Driver’s Digest: Holiday driving
- Credit: Submitted
Driving abroad this summer? Check out the rules of the road in the country you are visiting - and stick to them, says motoring editor Andy Russell
With so many countries having their own motoring rules and regulations you need to do your homework about the country you are visiting so you don’t inadvertently break the law of that land. But, regardless of your destination, here is some general advice of what to take with you.
You may be asked to show your documents at any time and could be fined or even have your car taken away if they’re not in order.
You must carry:
• Driving licence, a copy of your DVLA driver record and a licence check code if needed - www.gov.uk/view-driving-licence - and an international driving permit if needed.
• V5 vehicle registration document, not a copy.
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• Motor insurance certificate – check with your insurer you are fully covered to drive abroad and not third party only.
• Passport and any necessary visas.
• Travel insurance documents.
• If you’re taking a company-owned, hired or borrowed vehicle you need a letter from the registered keeper authorising it and vehicle registration document or a vehicle on hire certificate (VE103).
European Health Insurance Card (EHIC)
If you’re going to a European Economic Area (EEA) country or Switzerland, your free EHIC card entitles you to free or reduced-cost medical treatment in most European countries but the cover is not always comprehensive, so make sure you have adequate travel insurance as well.
UK-issued credit cards are not always accepted at stores or petrol stations in other countries so check with the card company before you go.
Drinking and driving
Legal limits are invariably lower than in the UK, sometimes zero, but the safest rule is not to drink if you are driving. If driving in France, you must carry one self-test breathalyser - unused, in-date and certified with an NF number.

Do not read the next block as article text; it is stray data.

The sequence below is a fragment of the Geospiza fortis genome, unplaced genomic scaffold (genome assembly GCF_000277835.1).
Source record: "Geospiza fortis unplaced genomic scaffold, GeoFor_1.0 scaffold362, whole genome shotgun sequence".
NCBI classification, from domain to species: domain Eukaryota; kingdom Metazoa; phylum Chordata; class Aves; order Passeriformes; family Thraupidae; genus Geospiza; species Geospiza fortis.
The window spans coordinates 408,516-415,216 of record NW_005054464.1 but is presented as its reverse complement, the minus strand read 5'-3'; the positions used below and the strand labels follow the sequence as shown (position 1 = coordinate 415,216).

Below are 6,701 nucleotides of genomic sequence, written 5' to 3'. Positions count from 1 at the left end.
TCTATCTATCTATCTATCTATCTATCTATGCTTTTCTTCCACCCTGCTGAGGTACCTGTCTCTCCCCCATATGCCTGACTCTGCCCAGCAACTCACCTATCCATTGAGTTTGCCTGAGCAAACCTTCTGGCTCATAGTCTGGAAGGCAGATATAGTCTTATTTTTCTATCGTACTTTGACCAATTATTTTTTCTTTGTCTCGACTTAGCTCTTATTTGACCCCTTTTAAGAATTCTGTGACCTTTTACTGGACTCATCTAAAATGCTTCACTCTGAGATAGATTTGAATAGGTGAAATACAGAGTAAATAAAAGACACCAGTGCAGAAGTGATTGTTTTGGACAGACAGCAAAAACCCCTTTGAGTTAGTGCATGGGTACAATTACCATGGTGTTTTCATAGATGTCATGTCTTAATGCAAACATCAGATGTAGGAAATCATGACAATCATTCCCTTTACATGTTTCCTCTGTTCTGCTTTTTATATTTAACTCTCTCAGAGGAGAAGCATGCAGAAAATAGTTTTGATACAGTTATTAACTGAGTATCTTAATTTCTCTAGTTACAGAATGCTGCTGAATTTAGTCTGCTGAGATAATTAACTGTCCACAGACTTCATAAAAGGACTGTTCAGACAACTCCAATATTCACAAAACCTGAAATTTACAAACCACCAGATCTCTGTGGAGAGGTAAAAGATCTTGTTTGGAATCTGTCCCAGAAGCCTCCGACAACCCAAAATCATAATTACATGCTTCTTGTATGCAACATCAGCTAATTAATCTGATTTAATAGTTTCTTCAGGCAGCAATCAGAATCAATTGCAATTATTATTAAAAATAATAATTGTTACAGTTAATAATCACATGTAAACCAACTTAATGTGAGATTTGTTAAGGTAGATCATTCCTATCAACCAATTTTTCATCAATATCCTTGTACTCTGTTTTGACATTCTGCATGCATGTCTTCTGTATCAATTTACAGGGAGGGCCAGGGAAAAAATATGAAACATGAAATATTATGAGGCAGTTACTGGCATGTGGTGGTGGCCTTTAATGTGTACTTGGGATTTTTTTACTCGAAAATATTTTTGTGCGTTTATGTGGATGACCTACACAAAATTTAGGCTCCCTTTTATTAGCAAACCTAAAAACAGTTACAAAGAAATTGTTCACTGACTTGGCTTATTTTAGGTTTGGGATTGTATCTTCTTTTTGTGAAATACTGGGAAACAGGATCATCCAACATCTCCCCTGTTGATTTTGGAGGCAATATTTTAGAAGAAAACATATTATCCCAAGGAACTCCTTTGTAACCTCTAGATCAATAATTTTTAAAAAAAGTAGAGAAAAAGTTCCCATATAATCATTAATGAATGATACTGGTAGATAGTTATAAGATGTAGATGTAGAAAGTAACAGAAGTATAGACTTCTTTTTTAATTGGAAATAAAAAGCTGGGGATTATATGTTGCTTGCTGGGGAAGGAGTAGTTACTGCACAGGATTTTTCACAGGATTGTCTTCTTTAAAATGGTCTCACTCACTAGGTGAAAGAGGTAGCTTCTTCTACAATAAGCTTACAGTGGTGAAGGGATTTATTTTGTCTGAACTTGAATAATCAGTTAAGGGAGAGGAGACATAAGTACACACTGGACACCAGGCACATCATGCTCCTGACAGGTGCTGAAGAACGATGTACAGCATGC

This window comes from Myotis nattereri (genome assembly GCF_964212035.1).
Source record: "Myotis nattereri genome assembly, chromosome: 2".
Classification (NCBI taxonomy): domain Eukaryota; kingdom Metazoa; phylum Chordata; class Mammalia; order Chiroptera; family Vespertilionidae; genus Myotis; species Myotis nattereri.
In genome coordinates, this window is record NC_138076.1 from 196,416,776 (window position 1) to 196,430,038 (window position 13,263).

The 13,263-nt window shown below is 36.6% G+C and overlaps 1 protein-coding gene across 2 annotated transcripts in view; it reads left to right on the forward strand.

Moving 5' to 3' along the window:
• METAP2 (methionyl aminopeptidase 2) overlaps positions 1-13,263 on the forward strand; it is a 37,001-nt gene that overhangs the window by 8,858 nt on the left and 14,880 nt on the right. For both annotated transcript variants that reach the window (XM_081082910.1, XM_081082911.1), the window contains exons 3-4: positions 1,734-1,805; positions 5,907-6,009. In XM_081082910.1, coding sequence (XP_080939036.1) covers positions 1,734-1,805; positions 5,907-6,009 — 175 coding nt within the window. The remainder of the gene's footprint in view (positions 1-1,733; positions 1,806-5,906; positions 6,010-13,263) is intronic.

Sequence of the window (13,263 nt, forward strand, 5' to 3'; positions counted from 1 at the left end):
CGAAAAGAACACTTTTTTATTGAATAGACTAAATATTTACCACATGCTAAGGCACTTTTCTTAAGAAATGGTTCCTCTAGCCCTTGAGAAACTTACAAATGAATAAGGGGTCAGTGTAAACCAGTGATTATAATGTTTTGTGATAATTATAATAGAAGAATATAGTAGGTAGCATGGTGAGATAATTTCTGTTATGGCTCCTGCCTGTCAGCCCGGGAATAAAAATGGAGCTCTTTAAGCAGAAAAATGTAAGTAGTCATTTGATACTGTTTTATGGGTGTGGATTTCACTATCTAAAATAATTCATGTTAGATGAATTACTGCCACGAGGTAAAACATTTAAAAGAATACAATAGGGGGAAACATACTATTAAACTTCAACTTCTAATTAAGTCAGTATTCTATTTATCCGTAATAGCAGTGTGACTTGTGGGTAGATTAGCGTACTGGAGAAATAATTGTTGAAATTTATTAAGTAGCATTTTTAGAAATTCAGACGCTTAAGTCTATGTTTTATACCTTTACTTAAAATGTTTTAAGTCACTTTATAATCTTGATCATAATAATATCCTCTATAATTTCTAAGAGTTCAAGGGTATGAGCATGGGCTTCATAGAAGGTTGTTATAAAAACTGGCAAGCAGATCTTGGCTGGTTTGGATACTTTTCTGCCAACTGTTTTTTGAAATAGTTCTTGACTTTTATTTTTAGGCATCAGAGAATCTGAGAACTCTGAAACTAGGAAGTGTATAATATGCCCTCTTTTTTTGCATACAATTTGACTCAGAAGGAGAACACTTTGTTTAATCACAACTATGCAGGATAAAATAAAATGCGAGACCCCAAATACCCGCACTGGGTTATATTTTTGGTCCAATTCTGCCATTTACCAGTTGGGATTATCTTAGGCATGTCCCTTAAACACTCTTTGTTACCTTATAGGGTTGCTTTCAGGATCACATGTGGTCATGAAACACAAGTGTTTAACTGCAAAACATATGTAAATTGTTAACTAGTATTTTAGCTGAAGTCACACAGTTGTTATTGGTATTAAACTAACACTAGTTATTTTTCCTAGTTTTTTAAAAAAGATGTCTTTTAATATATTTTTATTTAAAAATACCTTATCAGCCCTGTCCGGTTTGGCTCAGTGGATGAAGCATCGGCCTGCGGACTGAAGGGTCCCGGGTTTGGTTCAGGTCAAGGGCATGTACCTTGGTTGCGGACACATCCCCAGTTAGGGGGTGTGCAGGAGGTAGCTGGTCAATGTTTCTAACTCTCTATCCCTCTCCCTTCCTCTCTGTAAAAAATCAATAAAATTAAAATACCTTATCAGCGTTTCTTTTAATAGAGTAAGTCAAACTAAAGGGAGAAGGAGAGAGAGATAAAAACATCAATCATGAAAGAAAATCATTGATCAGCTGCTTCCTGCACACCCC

You could be fined if you don’t display a GB sticker unless your number plates have the GB euro-symbol. Outside the EU, some countries require a GB sticker even if you have euro-plates.
Many countries require all drivers, including visitors, to carry reflective jackets and wear them as soon as anyone gets out of a vehicle in an emergency or breakdown.
The AA recommends carrying at least two reflective jackets/waistcoats – one for the driver and one for a passenger – in the cabin. They must meet EU Standard BS EN 471: 1994 Class One or Two. Car hire companies don’t always provide reflective jackets or other compulsory equipment as standard so check when you hire.
Some countries advise driving with dipped lights all the time, so be prepared and carry headlamp beam convertors unless your lights can be adapted without them.
Always carry a warning triangle, as it’s compulsory in some countries and some require two to be shown so check before you go.
Using or carrying a police speed trap detection device is illegal in most European countries and penalties can include a fine, driving ban or even imprisonment. Some countries also ban you from using a sat-nav system that can show fixed speed camera locations so you might have to disable the function before you go.
For more information or to check out requirements in specific countries see www.theaa.com and www.rac.co.uk